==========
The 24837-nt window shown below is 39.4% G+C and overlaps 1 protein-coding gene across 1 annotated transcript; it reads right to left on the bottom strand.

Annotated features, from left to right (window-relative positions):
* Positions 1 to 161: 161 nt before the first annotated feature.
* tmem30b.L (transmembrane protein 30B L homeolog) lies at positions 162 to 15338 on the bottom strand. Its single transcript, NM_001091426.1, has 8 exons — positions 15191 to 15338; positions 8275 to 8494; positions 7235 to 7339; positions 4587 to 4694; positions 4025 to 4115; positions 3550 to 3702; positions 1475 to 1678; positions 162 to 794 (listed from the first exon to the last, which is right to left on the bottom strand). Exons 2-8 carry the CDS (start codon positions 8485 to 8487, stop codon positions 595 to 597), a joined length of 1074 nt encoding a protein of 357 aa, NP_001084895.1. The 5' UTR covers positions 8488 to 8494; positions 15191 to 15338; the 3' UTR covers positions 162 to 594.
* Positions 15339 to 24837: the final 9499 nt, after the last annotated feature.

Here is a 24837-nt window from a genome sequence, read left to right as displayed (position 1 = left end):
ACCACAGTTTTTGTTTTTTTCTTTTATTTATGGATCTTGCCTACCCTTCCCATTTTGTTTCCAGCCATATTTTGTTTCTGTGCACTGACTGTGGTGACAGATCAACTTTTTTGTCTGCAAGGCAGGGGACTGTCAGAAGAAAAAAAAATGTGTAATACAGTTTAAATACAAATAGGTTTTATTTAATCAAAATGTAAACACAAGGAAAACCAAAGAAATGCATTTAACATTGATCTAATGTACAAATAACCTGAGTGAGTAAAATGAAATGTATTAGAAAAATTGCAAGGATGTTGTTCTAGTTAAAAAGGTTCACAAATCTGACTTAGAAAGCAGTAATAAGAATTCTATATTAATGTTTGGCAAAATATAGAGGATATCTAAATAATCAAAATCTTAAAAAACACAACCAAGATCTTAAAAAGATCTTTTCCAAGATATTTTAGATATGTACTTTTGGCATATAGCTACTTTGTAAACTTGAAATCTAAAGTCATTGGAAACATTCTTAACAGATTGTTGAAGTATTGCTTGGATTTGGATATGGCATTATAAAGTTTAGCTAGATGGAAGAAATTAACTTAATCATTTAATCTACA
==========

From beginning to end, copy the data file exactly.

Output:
The 24837-nt window shown below is 39.4% G+C and overlaps 1 protein-coding gene across 1 annotated transcript; it reads right to left on the bottom strand.

Annotated features, from left to right (window-relative positions):
* Positions 1 to 161: 161 nt before the first annotated feature.
* tmem30b.L (transmembrane protein 30B L homeolog) lies at positions 162 to 15338 on the bottom strand. Its single transcript, NM_001091426.1, has 8 exons — positions 15191 to 15338; positions 8275 to 8494; positions 7235 to 7339; positions 4587 to 4694; positions 4025 to 4115; positions 3550 to 3702; positions 1475 to 1678; positions 162 to 794 (listed from the first exon to the last, which is right to left on the bottom strand). Exons 2-8 carry the CDS (start codon positions 8485 to 8487, stop codon positions 595 to 597), a joined length of 1074 nt encoding a protein of 357 aa, NP_001084895.1. The 5' UTR covers positions 8488 to 8494; positions 15191 to 15338; the 3' UTR covers positions 162 to 594.
* Positions 15339 to 24837: the final 9499 nt, after the last annotated feature.

Here is a 24837-nt window from a genome sequence, read left to right as displayed (position 1 = left end):
ACCACAGTTTTTGTTTTTTTCTTTTATTTATGGATCTTGCCTACCCTTCCCATTTTGTTTCCAGCCATATTTTGTTTCTGTGCACTGACTGTGGTGACAGATCAACTTTTTTGTCTGCAAGGCAGGGGACTGTCAGAAGAAAAAAAAATGTGTAATACAGTTTAAATACAAATAGGTTTTATTTAATCAAAATGTAAACACAAGGAAAACCAAAGAAATGCATTTAACATTGATCTAATGTACAAATAACCTGAGTGAGTAAAATGAAATGTATTAGAAAAATTGCAAGGATGTTGTTCTAGTTAAAAAGGTTCACAAATCTGACTTAGAAAGCAGTAATAAGAATTCTATATTAATGTTTGGCAAAATATAGAGGATATCTAAATAATCAAAATCTTAAAAAACACAACCAAGATCTTAAAAAGATCTTTTCCAAGATATTTTAGATATGTACTTTTGGCATATAGCTACTTTGTAAACTTGAAATCTAAAGTCATTGGAAACATTCTTAACAGATTGTTGAAGTATTGCTTGGATTTGGATATGGCATTATAAAGTTTAGCTAGATGGAAGAAATTAACTTAATCATTTAATCTACA